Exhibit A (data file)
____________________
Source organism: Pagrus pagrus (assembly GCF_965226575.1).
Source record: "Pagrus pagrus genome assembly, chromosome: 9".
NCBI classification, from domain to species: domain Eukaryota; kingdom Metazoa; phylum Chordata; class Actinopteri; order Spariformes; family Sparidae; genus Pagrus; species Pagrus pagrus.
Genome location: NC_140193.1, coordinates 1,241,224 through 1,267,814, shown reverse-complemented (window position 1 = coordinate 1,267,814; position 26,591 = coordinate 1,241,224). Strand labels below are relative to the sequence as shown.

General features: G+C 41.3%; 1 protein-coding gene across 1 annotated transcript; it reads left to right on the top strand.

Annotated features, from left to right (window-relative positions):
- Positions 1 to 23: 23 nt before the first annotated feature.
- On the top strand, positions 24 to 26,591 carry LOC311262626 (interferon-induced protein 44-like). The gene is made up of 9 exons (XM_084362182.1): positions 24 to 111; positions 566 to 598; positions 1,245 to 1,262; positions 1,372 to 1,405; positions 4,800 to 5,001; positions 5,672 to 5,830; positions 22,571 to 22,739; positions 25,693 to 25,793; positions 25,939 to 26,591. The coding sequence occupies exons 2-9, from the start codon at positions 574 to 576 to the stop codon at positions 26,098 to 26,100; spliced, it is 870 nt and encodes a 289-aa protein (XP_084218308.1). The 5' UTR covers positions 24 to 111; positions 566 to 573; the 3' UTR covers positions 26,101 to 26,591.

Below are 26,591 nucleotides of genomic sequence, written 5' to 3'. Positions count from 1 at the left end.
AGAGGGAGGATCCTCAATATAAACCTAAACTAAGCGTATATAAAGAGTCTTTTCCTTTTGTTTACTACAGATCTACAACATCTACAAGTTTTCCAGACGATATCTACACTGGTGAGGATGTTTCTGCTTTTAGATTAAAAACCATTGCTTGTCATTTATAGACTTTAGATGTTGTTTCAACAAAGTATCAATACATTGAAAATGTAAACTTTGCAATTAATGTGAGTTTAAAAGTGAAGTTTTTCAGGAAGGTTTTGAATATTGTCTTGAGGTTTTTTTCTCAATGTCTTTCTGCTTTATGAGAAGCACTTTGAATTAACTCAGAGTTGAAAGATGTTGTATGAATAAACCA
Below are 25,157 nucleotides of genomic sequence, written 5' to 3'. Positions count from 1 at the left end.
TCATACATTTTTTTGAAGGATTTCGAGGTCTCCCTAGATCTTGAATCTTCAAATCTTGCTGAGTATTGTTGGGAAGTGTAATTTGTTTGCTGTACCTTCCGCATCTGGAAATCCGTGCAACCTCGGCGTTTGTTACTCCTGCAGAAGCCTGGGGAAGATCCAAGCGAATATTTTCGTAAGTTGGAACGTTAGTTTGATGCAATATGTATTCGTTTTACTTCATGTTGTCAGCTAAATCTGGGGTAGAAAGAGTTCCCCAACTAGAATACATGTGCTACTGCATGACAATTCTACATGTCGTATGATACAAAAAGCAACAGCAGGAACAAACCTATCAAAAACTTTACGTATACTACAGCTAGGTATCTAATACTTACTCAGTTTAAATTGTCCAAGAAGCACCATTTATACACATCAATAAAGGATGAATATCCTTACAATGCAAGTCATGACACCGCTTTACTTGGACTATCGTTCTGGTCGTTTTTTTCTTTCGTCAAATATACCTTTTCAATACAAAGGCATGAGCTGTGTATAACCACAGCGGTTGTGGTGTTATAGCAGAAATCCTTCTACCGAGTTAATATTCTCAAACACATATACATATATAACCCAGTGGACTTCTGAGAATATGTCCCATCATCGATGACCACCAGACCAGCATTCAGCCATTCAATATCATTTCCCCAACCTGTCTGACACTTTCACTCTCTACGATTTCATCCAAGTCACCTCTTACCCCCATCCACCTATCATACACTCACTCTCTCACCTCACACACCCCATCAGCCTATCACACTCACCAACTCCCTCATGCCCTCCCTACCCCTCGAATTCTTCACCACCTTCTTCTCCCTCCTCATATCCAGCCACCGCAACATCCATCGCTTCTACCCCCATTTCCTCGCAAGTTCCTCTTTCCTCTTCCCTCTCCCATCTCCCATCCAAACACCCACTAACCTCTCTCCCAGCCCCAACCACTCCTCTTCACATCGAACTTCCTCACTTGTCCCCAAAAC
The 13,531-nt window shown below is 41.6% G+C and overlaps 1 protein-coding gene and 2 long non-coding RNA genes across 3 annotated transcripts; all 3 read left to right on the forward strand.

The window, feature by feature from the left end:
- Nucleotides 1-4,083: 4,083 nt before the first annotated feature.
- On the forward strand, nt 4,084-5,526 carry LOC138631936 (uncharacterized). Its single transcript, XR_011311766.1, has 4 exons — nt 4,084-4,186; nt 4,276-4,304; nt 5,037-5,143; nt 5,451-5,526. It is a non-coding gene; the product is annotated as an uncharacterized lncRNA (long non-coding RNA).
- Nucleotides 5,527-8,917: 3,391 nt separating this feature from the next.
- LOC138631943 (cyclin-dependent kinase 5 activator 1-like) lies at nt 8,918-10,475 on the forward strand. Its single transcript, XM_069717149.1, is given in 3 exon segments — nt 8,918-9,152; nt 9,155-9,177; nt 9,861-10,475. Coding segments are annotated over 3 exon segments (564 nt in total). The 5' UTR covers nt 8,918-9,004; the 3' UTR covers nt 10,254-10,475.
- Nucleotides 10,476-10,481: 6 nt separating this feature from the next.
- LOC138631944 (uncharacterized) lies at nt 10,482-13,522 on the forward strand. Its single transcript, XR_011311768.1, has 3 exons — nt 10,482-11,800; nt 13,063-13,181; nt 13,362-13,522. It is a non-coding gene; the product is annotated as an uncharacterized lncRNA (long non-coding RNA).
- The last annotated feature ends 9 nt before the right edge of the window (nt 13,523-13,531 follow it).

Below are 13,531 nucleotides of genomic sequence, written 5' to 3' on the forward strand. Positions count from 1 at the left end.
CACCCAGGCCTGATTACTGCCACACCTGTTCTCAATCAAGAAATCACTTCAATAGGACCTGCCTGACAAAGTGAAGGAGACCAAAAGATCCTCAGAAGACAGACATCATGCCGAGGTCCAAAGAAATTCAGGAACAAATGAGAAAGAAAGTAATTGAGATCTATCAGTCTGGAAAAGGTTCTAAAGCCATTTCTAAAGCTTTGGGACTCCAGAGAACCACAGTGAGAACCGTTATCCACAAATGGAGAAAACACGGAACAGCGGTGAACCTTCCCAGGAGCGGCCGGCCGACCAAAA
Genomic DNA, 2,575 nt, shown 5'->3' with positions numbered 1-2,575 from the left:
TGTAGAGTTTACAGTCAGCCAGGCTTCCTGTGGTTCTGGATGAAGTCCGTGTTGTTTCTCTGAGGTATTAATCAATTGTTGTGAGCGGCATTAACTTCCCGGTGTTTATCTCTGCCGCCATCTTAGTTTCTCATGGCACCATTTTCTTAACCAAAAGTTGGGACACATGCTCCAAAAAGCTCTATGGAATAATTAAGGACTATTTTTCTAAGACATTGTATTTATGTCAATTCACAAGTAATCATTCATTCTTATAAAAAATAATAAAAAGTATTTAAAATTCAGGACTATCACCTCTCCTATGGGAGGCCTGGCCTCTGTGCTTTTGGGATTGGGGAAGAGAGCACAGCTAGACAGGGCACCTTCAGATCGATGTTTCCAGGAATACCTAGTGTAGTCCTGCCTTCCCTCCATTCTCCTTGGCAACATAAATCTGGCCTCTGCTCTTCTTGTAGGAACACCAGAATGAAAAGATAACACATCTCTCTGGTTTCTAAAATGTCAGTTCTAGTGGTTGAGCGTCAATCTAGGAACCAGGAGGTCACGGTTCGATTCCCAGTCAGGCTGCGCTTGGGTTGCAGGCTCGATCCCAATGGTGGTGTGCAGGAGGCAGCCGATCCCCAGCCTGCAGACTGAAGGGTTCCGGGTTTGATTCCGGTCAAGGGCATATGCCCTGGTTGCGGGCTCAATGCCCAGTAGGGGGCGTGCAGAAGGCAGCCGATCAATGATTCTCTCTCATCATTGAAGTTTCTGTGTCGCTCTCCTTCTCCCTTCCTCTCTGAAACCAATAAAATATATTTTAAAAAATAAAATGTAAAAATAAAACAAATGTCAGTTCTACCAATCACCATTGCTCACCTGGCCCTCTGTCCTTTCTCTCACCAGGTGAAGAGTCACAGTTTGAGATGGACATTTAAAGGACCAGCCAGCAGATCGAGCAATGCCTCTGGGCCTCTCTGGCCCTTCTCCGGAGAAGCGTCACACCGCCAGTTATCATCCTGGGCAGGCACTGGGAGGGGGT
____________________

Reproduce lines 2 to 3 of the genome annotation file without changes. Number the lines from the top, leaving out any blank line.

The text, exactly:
Source record: "Pagrus pagrus genome assembly, chromosome: 9".
NCBI classification, from domain to species: domain Eukaryota; kingdom Metazoa; phylum Chordata; class Actinopteri; order Spariformes; family Sparidae; genus Pagrus; species Pagrus pagrus.